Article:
Joe Collier: Sharing intellectual space

Professor Joe CollierIn a recent blog I suggested that relationships between students and teachers will have been changed in those medical schools where students address the staff by their first names. As I saw it, the practice of addressing teachers using surnames and titles will have provided some sort of barrier between teachers and taught. Where this barrier has been lifted (first name terms are standard at my medical school), the greater equality that it will have brought will have been accompanied by a new closeness, and inevitably this will have brought new challenges. In my own experience the new relationships can lead to there being less respect, with rude and aggressive comments. Another outcome might be a greater ‘intimacy’ with the risk of suggestive behaviour and excessive familiarity. 

It seems to me important that this new relationship needs to be put into a context that we can all share, and a model I found to express this new relationship adopts the concept of ‘space sharing’.  Here the space refers not to space in a physical/ geographical sense (e.g. sitting a metre from someone in a room), but to space in a virtual sense and in which there are projections (bubbles) of the mind. It is in this virtual space that one can share, for example, sentiments, interests and opinions, 

As a general principle, at the beginning of any relationship we share ‘public’ space with little ‘mind’ interaction apart from awareness, respect and the normal courtesies. For those who wish to be closer, an agreement is struck to move from sharing such ‘public’ space, to sharing ‘personal’ space, so to meet together, talk together, spend time together, and inevitably to share virtual space and so ideas, aspirations, anxieties, etc. Such virtual space could be used to share ‘private’ or ‘intimate’ matters or simply to house ‘intellectual’ matters. And for intellectual matters this would mean, space containing for example, knowledge, ideas, concepts, understanding, and scholarly thoughts.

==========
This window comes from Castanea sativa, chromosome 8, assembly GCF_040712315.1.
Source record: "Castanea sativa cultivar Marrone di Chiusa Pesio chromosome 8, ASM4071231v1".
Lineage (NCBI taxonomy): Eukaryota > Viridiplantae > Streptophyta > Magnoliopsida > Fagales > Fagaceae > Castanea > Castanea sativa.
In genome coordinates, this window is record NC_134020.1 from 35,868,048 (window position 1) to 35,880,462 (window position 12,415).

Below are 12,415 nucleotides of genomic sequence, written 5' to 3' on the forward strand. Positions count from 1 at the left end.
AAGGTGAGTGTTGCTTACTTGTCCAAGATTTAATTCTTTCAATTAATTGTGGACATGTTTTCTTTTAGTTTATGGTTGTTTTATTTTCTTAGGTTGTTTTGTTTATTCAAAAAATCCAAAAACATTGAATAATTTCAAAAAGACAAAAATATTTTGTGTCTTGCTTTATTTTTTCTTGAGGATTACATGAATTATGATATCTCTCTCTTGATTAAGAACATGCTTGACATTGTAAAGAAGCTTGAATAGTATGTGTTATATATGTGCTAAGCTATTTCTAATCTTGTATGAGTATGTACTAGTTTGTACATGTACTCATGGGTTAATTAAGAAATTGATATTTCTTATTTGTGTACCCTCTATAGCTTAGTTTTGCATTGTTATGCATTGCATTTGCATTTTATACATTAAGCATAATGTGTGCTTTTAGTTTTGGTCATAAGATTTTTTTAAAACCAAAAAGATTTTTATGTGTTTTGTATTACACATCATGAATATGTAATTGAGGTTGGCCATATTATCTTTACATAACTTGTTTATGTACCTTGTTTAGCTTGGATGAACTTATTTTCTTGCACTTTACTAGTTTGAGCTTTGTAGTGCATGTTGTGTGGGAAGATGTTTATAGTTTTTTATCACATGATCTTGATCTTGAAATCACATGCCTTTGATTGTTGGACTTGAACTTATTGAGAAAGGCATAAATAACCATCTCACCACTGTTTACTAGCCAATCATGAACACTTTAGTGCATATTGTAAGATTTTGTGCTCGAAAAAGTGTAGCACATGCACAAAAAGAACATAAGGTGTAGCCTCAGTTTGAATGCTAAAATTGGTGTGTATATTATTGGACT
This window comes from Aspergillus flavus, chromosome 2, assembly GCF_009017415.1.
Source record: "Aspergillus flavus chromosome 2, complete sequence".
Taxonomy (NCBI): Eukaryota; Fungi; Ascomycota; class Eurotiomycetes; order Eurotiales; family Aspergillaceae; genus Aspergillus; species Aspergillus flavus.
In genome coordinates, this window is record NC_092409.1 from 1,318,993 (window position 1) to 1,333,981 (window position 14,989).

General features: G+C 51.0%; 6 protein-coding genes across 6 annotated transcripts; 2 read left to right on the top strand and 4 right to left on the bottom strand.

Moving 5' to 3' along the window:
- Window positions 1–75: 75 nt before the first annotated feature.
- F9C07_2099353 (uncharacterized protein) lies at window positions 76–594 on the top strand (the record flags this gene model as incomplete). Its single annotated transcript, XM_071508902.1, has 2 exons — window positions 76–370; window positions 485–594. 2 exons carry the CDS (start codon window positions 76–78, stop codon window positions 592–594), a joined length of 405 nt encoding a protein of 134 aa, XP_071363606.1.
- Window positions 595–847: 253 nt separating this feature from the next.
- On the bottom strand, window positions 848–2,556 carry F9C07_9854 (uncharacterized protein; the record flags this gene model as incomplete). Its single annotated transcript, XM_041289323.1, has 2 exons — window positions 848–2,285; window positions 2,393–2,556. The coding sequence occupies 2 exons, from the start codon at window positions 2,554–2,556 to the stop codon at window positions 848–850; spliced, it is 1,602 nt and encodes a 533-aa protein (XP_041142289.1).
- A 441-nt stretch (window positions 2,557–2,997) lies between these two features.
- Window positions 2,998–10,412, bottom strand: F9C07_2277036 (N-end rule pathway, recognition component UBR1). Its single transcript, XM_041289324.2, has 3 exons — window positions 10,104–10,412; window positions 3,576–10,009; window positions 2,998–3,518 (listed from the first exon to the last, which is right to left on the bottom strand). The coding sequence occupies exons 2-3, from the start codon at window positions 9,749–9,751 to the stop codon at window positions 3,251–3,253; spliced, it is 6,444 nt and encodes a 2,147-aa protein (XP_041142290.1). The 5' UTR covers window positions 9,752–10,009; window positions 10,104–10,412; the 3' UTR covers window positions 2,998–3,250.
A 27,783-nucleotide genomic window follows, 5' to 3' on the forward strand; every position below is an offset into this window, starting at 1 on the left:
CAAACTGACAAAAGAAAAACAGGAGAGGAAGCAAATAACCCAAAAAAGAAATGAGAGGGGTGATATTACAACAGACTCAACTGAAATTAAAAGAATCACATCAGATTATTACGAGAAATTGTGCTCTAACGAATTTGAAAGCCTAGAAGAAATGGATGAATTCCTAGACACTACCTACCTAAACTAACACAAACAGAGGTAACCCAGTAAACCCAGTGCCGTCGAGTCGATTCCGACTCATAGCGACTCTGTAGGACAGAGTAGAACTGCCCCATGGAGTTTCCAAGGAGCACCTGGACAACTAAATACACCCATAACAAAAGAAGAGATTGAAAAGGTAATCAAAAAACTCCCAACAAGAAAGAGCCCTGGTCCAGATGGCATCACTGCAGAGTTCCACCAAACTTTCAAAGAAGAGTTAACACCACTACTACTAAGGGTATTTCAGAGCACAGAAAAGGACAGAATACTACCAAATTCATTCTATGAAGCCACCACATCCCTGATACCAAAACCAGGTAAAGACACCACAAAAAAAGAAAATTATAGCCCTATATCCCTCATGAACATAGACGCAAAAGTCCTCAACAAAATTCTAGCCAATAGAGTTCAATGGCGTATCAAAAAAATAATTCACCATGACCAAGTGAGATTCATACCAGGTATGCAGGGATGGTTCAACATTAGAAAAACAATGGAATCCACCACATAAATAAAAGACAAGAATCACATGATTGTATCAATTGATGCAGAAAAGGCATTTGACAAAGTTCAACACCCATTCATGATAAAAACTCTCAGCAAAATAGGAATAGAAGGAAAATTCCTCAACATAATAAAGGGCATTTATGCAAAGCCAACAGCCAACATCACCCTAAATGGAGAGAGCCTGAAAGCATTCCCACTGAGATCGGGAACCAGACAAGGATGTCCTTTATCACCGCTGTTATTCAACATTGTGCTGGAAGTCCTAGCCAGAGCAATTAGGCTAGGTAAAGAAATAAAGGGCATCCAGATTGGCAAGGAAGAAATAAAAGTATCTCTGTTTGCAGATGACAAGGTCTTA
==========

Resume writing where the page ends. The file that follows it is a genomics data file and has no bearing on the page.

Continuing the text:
Turning then to tutorials as an example of where there is shared intellectual space. Here discussion between teachers and students is sometimes heated, often involves closeness, and certainly requires a particular form of sensitivity, but should remain on an intellectual level (i.e. occupy intellectual space) with no hint of an emotional (or sexual) occupancy. Similarly, when a teacher works closely with a student on a one-to-one basis, as is often the case with a BSc or a higher degree, although the relationship can be intense it must only be intense intellectually – again the two are occupying (sharing) a shared ‘intellectual’ space. Interestingly, occasionally teachers play a pastoral role and then the same rule can apply – the relationship should be confined to (and should not stray outside of) shared ‘pastoral’ space.

By adopting the intellectual space model we can clarify both relationships and personal boundaries. In my view, using this paradigm of sharing intellectual space should strengthen understanding of the student-teacher relationship and limit the potential for muddle and abuse. Moreover, if one or other side were tempted to move across boundaries into another (say emotional) space, all that is required is a simple reminder that the staff/student relationship is based on shared ‘intellectual’ space and transgression is unacceptable. Nothing could be simpler.

Joe Collier is emeritus professor of medicines policy at St George’s, University of London

  • J.

    In my opinion this idea is a very interesting concept.
    It seems that we all should be aware of professional boundaries, however if we are in the small group and make it clear from the beginning that we only wish to share intellectual space it may all become clearer for the participants. Some may open up more, and contribute to the group. Others will stop to try to impress the tutor/consultant- the important person, and actively focus on learning.